Rangers general manager Jon Daniels and his top assistants, Thad Levine and A.J. Preller, are busy looking into opportunities this week. They are attending the General Managers Meetings in Indian Wells, Calif., and Ryan said there is a possibility they could meet with Hamilton's agent, Michael Moye, while they are there.
Hamilton became a free agent at the end of the World Series and is free to sign with any team. Hamilton has indicated all along that the Rangers will have the last chance to sign him at the end, and Ryan said that's still the informal agreement.
"I just don't think we can wait around until January," Ryan said. "But I think people will have a better idea of where that's headed after this week."
Ryan said he has "no idea" where Hamilton will end up. He said people have a pretty good idea of what the annual salary will be, they just don't know the length of the contract. The annual average salary could be in the $20-25 million, but the length could be anywhere between five and 10 years.
Hamilton, 31, hit .285 with 43 home runs, 128 RBIs and a .577 slugging percentage for the Rangers this season. But he does have a history of injuries that could make clubs reluctant to give him a 10-year deal that Albert Pujols signed with the Angels last winter or the nine-year contract that Prince Fielder signed with Tigers.
"That's the question," Ryan said. "I think everybody has a feel for what the dollars are going to be. But when you get into these big long contracts, each club just has to determine what your tolerance is going to be."
Ryan is not keen on long-term contracts, but he's less reluctant on position players than he is on pitchers.
"Obviously position players are somewhat different than pitchers because if they do sustain an injury, it's usually not a career-threatening injury," Ryan said. "But when you get into an extended long-term contract for anybody and something goes wrong, it can be crippling for a ballclub. That's what you've got to look at."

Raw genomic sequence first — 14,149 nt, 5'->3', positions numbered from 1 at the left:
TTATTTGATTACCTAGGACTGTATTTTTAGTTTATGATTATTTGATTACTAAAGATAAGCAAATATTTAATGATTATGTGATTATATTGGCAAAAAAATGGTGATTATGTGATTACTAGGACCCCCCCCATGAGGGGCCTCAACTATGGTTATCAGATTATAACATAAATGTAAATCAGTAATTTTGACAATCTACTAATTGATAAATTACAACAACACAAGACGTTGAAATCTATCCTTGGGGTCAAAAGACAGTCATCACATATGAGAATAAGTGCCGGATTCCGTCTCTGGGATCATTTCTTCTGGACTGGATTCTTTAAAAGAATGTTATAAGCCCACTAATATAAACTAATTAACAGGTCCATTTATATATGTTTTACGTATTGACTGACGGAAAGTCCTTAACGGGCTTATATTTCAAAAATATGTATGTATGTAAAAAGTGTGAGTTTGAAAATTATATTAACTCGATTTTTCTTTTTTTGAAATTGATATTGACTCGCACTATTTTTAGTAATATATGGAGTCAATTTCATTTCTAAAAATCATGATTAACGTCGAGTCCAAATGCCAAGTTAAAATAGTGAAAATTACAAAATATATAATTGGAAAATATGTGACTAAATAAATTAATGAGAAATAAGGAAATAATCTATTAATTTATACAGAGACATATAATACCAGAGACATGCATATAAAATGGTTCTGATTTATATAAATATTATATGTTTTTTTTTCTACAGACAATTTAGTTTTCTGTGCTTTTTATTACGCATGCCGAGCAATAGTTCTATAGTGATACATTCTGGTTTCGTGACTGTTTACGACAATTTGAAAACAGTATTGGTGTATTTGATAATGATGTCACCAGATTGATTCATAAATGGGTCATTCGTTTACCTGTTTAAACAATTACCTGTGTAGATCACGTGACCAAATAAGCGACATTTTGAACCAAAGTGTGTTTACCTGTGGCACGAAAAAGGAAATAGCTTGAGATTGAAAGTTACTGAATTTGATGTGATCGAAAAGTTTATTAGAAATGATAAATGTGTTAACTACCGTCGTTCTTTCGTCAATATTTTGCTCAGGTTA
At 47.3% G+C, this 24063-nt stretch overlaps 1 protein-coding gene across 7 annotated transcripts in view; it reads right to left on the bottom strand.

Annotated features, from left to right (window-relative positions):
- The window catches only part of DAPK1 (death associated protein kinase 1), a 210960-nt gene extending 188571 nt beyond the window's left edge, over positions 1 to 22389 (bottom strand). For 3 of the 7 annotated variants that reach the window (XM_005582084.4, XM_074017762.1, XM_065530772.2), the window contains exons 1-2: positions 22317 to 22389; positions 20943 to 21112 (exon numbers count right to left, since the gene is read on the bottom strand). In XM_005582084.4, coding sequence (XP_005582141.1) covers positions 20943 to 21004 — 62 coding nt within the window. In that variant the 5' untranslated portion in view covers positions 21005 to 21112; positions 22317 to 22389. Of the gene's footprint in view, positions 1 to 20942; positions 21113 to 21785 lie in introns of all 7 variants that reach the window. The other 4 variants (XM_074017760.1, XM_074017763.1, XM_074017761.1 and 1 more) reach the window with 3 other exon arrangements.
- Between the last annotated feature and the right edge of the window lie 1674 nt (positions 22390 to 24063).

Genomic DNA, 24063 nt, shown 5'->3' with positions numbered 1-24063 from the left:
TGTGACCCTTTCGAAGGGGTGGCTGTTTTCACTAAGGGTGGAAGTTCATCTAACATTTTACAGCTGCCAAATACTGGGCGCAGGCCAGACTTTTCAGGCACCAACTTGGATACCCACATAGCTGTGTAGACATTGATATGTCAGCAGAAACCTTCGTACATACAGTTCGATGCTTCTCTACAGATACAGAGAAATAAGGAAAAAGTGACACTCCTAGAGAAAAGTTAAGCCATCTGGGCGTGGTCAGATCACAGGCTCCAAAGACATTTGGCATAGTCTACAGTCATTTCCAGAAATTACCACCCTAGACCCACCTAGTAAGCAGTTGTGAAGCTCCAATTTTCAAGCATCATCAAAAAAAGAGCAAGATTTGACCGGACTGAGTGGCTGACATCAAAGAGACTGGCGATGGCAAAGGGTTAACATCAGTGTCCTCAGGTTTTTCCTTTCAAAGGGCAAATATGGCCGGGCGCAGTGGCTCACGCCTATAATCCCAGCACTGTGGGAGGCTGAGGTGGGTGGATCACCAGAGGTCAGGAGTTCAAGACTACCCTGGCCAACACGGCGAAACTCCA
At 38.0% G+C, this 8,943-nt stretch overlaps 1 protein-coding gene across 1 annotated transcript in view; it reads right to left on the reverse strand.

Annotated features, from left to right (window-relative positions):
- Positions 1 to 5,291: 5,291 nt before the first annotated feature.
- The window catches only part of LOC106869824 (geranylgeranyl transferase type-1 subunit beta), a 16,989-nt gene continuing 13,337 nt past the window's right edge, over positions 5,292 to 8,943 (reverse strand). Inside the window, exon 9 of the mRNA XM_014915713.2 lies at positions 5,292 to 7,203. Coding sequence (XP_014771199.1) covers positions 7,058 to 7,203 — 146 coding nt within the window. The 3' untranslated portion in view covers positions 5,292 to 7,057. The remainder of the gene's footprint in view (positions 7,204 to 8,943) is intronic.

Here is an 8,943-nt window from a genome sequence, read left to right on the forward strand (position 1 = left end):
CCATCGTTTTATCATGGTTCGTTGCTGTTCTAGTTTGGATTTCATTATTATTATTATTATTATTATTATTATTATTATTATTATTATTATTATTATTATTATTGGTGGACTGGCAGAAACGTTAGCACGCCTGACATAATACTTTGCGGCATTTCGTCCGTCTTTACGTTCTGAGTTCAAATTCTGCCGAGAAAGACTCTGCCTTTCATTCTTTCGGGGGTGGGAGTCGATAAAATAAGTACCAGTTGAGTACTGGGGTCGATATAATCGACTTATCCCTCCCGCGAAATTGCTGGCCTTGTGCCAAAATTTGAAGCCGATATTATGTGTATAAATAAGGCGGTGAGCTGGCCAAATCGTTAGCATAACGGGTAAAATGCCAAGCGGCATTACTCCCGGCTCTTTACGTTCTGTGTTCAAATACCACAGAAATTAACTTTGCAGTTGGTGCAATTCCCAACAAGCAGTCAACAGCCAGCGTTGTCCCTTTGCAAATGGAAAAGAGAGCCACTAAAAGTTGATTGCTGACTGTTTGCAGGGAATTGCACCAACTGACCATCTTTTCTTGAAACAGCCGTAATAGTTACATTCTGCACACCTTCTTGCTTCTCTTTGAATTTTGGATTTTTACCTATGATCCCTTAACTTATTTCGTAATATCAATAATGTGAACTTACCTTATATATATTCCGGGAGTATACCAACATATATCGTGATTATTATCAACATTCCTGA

If Hamilton signs elsewhere, the Rangers are not going to be able to completely replace his offensive production. Ryan said the club would have to look for a left-handed bat to help balance out a predominately right-handed lineup.
But the Rangers could look for other ways to improve their ballclub, and Greinke figures prominently in their plans. The Rangers are among the teams who will go hard after Greinke this winter and Ryan suggested he has less concerns about him breaking down than some of the other free-agent pitchers out there.
"When I look at him, he's got a real feel for pitching," Ryan said. "He has good command and a really good changeup. When I look him at him, I don't have as many concerns about him breaking down. He has a good delivery, effortless. You probably feel stronger about him holding up than some of the power guys. That's my initial thoughts."
Greinke, 29, was 15-5 with a 3.48 ERA in 34 starts and 212 innings for the Brewers and the Angels this season. He had some issues with social anxiety disorder early in his career, but has overcome those and been one of the most durable pitchers in the Majors over the past five years.
He is one of 17 pitchers who have averaged over 200 innings per season in the last five years. He missed a month at the start of the 2011 season because of a fractured rub incurred in a pickup basketball game, but has stayed away from significant arm problems.
"If we can strengthen our rotation, we'll look to do that," Ryan said. "Do I think it's a possibility? It's too early to predict. You have to look at what's available on the trade market and the free-agent market."
The Rangers are looking hard and they are eager to do what they can to improve the ballclub. That could mean re-signing Hamilton. But the Rangers aren't waiting around as if that's the only possibility.